A Met-Lindemann Concert at Juilliard

Tuesday, Jan 23, 2018
Joshua Simka
Juilliard Journal
Share on:
Evan Rogister

Evan Rogister Will Conduct Scenes from 4 Operas

Expect lots of drama when singers from the Metropolitan Opera’s Lindemann Young Artist Development Program and the Juilliard Orchestra present a program called An Evening of Verdi. The February 23 performance features scenes from early, middle, and late Verdi works—I Lombardi alla prima crociata, Stiffelio and Rigoletto, and Falstaff.

Giuseppe Verdi photograph
A colorized photo of the young Giuseppe Verdi taken about the time he composed Stiffelio

“It’s a wonderful opportunity to bite into four great operas, which is rare to do in one program,” said Evan Rogister (MM ’05, voice), who will conduct. “Also, we cover Verdi’s entire composing period, so we can work on the development of the style and how it changed as he matured. And this will give the singers and the orchestra a real opportunity to work with drama. There are few composers for whom the drama is that heightened.”

The Met’s Lindemann program provides two to three years of intensive training for post-conservatory singers; this is the seventh collaboration between the program and Juilliard since 2011. “Technically, the singers are at a stage where they’re able to handle the demands of Verdi in a safe environment and in this size theater,” said Michael Heaston, executive director and acting artistic director of the Lindemann program.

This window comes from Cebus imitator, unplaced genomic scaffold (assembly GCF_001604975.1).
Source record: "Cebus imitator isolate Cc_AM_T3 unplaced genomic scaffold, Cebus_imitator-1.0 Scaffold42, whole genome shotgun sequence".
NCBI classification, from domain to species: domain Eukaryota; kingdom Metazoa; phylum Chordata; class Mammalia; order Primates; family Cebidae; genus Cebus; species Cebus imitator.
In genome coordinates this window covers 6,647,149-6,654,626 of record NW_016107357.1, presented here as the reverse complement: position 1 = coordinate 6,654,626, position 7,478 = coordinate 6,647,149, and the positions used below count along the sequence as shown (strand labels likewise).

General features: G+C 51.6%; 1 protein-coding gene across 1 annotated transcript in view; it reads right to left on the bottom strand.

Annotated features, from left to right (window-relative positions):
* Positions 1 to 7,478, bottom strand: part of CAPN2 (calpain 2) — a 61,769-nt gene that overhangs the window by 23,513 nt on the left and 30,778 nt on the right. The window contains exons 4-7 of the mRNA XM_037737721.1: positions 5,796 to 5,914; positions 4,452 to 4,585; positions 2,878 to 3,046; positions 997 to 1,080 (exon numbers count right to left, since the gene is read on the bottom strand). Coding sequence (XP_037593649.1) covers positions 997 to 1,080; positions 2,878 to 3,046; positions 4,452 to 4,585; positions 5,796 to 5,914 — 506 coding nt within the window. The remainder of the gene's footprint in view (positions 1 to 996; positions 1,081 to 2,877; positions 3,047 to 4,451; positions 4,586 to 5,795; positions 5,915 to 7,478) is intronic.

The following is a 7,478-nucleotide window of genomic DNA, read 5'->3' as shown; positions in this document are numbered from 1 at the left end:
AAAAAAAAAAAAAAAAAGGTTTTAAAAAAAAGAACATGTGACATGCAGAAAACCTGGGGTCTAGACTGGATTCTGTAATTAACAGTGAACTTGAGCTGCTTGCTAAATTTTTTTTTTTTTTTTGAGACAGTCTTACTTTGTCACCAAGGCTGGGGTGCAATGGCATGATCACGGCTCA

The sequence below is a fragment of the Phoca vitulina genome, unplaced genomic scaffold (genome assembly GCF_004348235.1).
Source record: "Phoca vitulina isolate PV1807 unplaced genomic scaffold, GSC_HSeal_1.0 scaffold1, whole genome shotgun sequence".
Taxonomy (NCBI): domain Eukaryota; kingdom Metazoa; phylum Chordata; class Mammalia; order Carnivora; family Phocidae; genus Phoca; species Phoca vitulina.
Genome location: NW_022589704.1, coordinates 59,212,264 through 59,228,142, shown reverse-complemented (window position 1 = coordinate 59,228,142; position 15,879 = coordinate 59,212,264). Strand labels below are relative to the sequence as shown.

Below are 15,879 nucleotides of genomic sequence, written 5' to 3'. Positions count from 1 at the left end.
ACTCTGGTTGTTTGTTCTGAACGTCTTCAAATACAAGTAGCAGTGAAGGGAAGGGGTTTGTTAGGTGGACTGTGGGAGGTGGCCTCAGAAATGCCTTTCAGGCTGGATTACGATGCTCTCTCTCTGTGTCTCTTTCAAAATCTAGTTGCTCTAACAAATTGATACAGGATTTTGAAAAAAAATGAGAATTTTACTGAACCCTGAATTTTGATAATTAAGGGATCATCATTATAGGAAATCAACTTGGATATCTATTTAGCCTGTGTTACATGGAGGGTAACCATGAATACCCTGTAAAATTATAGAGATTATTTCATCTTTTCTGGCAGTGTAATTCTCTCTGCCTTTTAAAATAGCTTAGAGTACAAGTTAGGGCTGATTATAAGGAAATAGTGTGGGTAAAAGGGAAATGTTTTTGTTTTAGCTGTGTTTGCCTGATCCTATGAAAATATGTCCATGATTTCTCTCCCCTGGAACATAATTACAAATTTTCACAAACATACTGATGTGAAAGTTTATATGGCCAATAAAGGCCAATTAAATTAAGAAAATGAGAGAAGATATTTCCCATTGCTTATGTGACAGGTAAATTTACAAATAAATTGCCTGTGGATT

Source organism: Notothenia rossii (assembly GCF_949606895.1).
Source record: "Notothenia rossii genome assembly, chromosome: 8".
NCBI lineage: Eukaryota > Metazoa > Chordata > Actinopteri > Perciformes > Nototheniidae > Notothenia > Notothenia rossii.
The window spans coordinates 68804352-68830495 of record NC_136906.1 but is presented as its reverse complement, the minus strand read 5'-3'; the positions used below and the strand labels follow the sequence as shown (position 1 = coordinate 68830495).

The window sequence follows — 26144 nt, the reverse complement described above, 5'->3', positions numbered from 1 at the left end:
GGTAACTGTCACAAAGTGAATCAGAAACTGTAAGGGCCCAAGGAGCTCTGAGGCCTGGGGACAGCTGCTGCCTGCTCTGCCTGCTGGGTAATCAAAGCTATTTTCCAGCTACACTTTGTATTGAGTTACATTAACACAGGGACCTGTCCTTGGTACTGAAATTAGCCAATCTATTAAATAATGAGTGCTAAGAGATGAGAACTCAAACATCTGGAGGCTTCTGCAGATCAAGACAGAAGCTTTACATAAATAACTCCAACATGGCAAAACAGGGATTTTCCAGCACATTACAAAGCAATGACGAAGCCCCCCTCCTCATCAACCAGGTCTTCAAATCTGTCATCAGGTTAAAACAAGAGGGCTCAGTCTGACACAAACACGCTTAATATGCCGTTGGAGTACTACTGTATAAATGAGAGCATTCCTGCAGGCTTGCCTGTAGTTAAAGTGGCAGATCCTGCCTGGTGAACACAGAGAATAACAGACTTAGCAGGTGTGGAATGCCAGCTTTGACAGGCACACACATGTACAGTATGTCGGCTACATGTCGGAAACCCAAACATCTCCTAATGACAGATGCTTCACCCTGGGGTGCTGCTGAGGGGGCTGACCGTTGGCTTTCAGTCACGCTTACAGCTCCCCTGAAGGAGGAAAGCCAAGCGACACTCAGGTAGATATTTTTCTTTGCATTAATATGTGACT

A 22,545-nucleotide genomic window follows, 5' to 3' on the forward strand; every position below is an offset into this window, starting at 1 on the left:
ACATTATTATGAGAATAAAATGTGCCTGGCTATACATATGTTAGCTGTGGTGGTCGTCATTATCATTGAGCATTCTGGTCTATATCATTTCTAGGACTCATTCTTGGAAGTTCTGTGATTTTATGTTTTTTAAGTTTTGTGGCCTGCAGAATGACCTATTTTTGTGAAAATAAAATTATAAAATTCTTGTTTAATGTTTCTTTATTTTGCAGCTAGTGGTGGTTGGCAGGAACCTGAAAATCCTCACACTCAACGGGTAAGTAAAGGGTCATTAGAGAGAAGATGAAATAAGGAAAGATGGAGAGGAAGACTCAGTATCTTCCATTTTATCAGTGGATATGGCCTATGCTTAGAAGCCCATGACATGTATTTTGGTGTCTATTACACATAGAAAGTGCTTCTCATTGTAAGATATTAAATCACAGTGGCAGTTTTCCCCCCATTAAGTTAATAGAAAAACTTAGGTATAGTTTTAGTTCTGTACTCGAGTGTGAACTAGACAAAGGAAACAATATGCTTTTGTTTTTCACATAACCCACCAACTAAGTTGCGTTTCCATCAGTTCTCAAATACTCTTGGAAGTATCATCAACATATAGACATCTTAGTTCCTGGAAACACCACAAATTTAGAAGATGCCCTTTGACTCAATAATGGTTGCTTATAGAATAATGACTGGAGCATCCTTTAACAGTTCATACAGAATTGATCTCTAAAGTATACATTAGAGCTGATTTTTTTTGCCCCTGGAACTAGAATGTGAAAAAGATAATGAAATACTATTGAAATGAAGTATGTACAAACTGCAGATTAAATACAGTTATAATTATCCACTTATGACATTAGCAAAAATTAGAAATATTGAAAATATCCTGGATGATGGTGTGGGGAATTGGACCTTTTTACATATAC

The concert is Rogister’s first high-profile conducting engagement at Juilliard, though that’s not for lack of trying to engage him. In 2014 Rogister had been scheduled to lead the commencement concert but filled in at the last moment for an ailing Patrick Summers to make his Los Angeles Opera debut in A Streetcar Named Desire starring Renée Fleming (’85, voice). He’s been busy ever since, including making his Metropolitan Opera debut with The Magic Flute in November, and he’s thrilled to be back here. “I think Falstaff will be particularly fun because it’s such a masterpiece and a great way to close the concert,” he said. “It will be like making chamber music—every line in the winds and the strings and the vocal parts all ‘fold in’ in a very chamber music-like way. So we have to do a lot of listening to each other, which I think is the best way to work on music.”

Joshua Simka (BM ’14, voice) is the assistant editor of the Journal